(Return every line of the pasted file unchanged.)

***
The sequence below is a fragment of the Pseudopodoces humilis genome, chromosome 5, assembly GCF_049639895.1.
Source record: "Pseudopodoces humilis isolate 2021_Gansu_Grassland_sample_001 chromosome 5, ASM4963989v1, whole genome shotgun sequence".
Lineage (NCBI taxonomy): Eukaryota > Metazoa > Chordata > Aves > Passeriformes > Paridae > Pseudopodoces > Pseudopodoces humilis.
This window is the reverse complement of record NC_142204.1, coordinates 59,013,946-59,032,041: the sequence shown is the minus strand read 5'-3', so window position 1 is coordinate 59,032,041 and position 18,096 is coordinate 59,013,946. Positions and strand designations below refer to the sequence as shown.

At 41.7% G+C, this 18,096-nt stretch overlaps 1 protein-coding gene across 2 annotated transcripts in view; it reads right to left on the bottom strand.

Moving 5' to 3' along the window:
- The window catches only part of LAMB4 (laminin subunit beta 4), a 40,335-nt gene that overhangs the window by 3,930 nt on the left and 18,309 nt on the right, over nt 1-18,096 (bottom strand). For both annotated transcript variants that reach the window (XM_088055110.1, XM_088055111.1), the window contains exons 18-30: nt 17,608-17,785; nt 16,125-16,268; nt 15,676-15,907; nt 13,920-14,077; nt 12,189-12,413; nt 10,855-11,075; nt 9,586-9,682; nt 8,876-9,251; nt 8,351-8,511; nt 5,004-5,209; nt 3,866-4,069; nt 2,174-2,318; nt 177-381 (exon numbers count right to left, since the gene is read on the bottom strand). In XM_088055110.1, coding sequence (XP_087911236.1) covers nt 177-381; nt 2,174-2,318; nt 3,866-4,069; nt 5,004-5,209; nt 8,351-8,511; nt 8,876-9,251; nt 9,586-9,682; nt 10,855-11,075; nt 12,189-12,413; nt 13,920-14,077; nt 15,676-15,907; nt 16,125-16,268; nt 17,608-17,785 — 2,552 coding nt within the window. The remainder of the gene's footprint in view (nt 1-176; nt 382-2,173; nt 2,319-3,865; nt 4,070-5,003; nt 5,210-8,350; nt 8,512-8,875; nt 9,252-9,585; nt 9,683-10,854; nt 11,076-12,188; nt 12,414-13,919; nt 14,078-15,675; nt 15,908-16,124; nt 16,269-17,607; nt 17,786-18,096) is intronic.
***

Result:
The sequence below is a fragment of the Pseudopodoces humilis genome, chromosome 5, assembly GCF_049639895.1.
Source record: "Pseudopodoces humilis isolate 2021_Gansu_Grassland_sample_001 chromosome 5, ASM4963989v1, whole genome shotgun sequence".
Lineage (NCBI taxonomy): Eukaryota > Metazoa > Chordata > Aves > Passeriformes > Paridae > Pseudopodoces > Pseudopodoces humilis.
This window is the reverse complement of record NC_142204.1, coordinates 59,013,946-59,032,041: the sequence shown is the minus strand read 5'-3', so window position 1 is coordinate 59,032,041 and position 18,096 is coordinate 59,013,946. Positions and strand designations below refer to the sequence as shown.

At 41.7% G+C, this 18,096-nt stretch overlaps 1 protein-coding gene across 2 annotated transcripts in view; it reads right to left on the bottom strand.

Moving 5' to 3' along the window:
- The window catches only part of LAMB4 (laminin subunit beta 4), a 40,335-nt gene that overhangs the window by 3,930 nt on the left and 18,309 nt on the right, over nt 1-18,096 (bottom strand). For both annotated transcript variants that reach the window (XM_088055110.1, XM_088055111.1), the window contains exons 18-30: nt 17,608-17,785; nt 16,125-16,268; nt 15,676-15,907; nt 13,920-14,077; nt 12,189-12,413; nt 10,855-11,075; nt 9,586-9,682; nt 8,876-9,251; nt 8,351-8,511; nt 5,004-5,209; nt 3,866-4,069; nt 2,174-2,318; nt 177-381 (exon numbers count right to left, since the gene is read on the bottom strand). In XM_088055110.1, coding sequence (XP_087911236.1) covers nt 177-381; nt 2,174-2,318; nt 3,866-4,069; nt 5,004-5,209; nt 8,351-8,511; nt 8,876-9,251; nt 9,586-9,682; nt 10,855-11,075; nt 12,189-12,413; nt 13,920-14,077; nt 15,676-15,907; nt 16,125-16,268; nt 17,608-17,785 — 2,552 coding nt within the window. The remainder of the gene's footprint in view (nt 1-176; nt 382-2,173; nt 2,319-3,865; nt 4,070-5,003; nt 5,210-8,350; nt 8,512-8,875; nt 9,252-9,585; nt 9,683-10,854; nt 11,076-12,188; nt 12,414-13,919; nt 14,078-15,675; nt 15,908-16,124; nt 16,269-17,607; nt 17,786-18,096) is intronic.